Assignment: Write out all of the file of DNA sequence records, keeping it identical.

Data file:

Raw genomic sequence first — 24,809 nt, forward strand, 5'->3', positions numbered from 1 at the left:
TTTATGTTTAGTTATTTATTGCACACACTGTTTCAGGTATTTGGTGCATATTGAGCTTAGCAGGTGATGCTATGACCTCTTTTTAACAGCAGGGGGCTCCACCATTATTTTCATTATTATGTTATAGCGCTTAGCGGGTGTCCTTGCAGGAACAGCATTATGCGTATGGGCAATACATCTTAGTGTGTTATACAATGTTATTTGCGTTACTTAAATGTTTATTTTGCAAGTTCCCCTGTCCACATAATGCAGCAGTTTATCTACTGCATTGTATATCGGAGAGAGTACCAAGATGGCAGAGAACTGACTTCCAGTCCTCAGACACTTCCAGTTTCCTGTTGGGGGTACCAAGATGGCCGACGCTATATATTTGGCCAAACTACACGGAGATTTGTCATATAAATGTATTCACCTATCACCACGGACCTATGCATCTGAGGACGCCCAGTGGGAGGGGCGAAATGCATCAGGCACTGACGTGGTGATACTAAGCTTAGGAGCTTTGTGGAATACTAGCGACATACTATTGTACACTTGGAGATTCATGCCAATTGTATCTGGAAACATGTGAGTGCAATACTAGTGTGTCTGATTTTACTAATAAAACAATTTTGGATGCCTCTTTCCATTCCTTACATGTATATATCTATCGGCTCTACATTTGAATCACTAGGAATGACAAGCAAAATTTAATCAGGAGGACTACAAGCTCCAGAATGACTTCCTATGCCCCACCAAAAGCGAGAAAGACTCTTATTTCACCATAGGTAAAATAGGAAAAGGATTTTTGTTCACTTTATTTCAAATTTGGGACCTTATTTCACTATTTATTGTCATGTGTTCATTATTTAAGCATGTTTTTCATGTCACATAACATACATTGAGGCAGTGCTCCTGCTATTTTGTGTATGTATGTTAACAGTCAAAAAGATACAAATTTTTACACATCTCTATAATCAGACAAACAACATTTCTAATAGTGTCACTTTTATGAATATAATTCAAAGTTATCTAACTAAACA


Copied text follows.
Raw genomic sequence first — 24,809 nt, forward strand, 5'->3', positions numbered from 1 at the left:
TTTATGTTTAGTTATTTATTGCACACACTGTTTCAGGTATTTGGTGCATATTGAGCTTAGCAGGTGATGCTATGACCTCTTTTTAACAGCAGGGGGCTCCACCATTATTTTCATTATTATGTTATAGCGCTTAGCGGGTGTCCTTGCAGGAACAGCATTATGCGTATGGGCAATACATCTTAGTGTGTTATACAATGTTATTTGCGTTACTTAAATGTTTATTTTGCAAGTTCCCCTGTCCACATAATGCAGCAGTTTATCTACTGCATTGTATATCGGAGAGAGTACCAAGATGGCAGAGAACTGACTTCCAGTCCTCAGACACTTCCAGTTTCCTGTTGGGGGTACCAAGATGGCCGACGCTATATATTTGGCCAAACTACACGGAGATTTGTCATATAAATGTATTCACCTATCACCACGGACCTATGCATCTGAGGACGCCCAGTGGGAGGGGCGAAATGCATCAGGCACTGACGTGGTGATACTAAGCTTAGGAGCTTTGTGGAATACTAGCGACATACTATTGTACACTTGGAGATTCATGCCAATTGTATCTGGAAACATGTGAGTGCAATACTAGTGTGTCTGATTTTACTAATAAAACAATTTTGGATGCCTCTTTCCATTCCTTACATGTATATATCTATCGGCTCTACATTTGAATCACTAGGAATGACAAGCAAAATTTAATCAGGAGGACTACAAGCTCCAGAATGACTTCCTATGCCCCACCAAAAGCGAGAAAGACTCTTATTTCACCATAGGTAAAATAGGAAAAGGATTTTTGTTCACTTTATTTCAAATTTGGGACCTTATTTCACTATTTATTGTCATGTGTTCATTATTTAAGCATGTTTTTCATGTCACATAACATACATTGAGGCAGTGCTCCTGCTATTTTGTGTATGTATGTTAACAGTCAAAAAGATACAAATTTTTACACATCTCTATAATCAGACAAACAACATTTCTAATAGTGTCACTTTTATGAATATAATTCAAAGTTATCTAACTAAACA